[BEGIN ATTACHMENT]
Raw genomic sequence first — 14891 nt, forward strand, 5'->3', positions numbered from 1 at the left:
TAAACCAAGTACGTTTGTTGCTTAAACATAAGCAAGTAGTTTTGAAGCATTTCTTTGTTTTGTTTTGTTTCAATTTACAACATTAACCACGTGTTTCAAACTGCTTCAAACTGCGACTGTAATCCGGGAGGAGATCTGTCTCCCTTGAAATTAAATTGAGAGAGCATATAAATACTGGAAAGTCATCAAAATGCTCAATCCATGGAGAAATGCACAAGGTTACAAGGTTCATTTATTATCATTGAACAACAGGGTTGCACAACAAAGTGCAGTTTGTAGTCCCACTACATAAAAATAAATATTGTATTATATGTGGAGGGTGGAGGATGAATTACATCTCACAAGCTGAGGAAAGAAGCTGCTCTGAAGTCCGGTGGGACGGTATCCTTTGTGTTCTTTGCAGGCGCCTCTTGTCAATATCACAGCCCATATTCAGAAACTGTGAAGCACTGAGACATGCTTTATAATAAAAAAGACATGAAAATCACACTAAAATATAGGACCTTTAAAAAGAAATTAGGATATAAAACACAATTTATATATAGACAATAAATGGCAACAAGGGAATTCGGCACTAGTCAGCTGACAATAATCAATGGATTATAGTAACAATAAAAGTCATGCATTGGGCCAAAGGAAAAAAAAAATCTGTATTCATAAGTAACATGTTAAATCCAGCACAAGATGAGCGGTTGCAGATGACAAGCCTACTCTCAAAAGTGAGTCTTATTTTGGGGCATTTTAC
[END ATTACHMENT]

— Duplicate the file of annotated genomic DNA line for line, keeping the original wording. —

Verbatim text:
Raw genomic sequence first — 14891 nt, forward strand, 5'->3', positions numbered from 1 at the left:
TAAACCAAGTACGTTTGTTGCTTAAACATAAGCAAGTAGTTTTGAAGCATTTCTTTGTTTTGTTTTGTTTCAATTTACAACATTAACCACGTGTTTCAAACTGCTTCAAACTGCGACTGTAATCCGGGAGGAGATCTGTCTCCCTTGAAATTAAATTGAGAGAGCATATAAATACTGGAAAGTCATCAAAATGCTCAATCCATGGAGAAATGCACAAGGTTACAAGGTTCATTTATTATCATTGAACAACAGGGTTGCACAACAAAGTGCAGTTTGTAGTCCCACTACATAAAAATAAATATTGTATTATATGTGGAGGGTGGAGGATGAATTACATCTCACAAGCTGAGGAAAGAAGCTGCTCTGAAGTCCGGTGGGACGGTATCCTTTGTGTTCTTTGCAGGCGCCTCTTGTCAATATCACAGCCCATATTCAGAAACTGTGAAGCACTGAGACATGCTTTATAATAAAAAAGACATGAAAATCACACTAAAATATAGGACCTTTAAAAAGAAATTAGGATATAAAACACAATTTATATATAGACAATAAATGGCAACAAGGGAATTCGGCACTAGTCAGCTGACAATAATCAATGGATTATAGTAACAATAAAAGTCATGCATTGGGCCAAAGGAAAAAAAAAATCTGTATTCATAAGTAACATGTTAAATCCAGCACAAGATGAGCGGTTGCAGATGACAAGCCTACTCTCAAAAGTGAGTCTTATTTTGGGGCATTTTAC